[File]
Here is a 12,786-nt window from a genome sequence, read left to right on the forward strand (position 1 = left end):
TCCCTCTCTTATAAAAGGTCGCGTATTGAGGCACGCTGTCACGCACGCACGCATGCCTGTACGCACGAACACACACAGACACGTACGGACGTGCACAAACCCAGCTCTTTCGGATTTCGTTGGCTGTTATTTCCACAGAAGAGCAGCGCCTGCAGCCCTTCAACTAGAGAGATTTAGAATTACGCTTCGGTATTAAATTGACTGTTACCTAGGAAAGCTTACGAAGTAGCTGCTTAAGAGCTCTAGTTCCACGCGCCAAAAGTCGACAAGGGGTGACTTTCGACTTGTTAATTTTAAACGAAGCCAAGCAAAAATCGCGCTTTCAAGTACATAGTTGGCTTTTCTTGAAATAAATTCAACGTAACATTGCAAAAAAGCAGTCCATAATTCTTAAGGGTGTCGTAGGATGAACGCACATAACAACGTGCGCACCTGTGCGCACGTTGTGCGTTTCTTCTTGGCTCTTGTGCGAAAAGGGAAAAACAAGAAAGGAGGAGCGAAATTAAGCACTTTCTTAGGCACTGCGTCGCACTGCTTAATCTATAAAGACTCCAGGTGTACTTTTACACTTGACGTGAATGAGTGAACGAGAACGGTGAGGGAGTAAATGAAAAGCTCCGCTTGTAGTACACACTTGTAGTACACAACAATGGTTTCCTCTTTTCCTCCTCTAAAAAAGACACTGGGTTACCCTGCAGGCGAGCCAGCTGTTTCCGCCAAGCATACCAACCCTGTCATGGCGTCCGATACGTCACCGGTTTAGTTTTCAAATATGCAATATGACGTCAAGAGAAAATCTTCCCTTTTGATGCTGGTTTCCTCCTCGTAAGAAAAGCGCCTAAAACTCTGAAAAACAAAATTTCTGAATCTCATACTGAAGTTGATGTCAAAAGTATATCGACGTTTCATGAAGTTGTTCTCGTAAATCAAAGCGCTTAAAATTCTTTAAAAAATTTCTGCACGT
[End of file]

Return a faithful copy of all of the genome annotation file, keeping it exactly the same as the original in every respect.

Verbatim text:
Here is a 12,786-nt window from a genome sequence, read left to right on the forward strand (position 1 = left end):
TCCCTCTCTTATAAAAGGTCGCGTATTGAGGCACGCTGTCACGCACGCACGCATGCCTGTACGCACGAACACACACAGACACGTACGGACGTGCACAAACCCAGCTCTTTCGGATTTCGTTGGCTGTTATTTCCACAGAAGAGCAGCGCCTGCAGCCCTTCAACTAGAGAGATTTAGAATTACGCTTCGGTATTAAATTGACTGTTACCTAGGAAAGCTTACGAAGTAGCTGCTTAAGAGCTCTAGTTCCACGCGCCAAAAGTCGACAAGGGGTGACTTTCGACTTGTTAATTTTAAACGAAGCCAAGCAAAAATCGCGCTTTCAAGTACATAGTTGGCTTTTCTTGAAATAAATTCAACGTAACATTGCAAAAAAGCAGTCCATAATTCTTAAGGGTGTCGTAGGATGAACGCACATAACAACGTGCGCACCTGTGCGCACGTTGTGCGTTTCTTCTTGGCTCTTGTGCGAAAAGGGAAAAACAAGAAAGGAGGAGCGAAATTAAGCACTTTCTTAGGCACTGCGTCGCACTGCTTAATCTATAAAGACTCCAGGTGTACTTTTACACTTGACGTGAATGAGTGAACGAGAACGGTGAGGGAGTAAATGAAAAGCTCCGCTTGTAGTACACACTTGTAGTACACAACAATGGTTTCCTCTTTTCCTCCTCTAAAAAAGACACTGGGTTACCCTGCAGGCGAGCCAGCTGTTTCCGCCAAGCATACCAACCCTGTCATGGCGTCCGATACGTCACCGGTTTAGTTTTCAAATATGCAATATGACGTCAAGAGAAAATCTTCCCTTTTGATGCTGGTTTCCTCCTCGTAAGAAAAGCGCCTAAAACTCTGAAAAACAAAATTTCTGAATCTCATACTGAAGTTGATGTCAAAAGTATATCGACGTTTCATGAAGTTGTTCTCGTAAATCAAAGCGCTTAAAATTCTTTAAAAAATTTCTGCACGT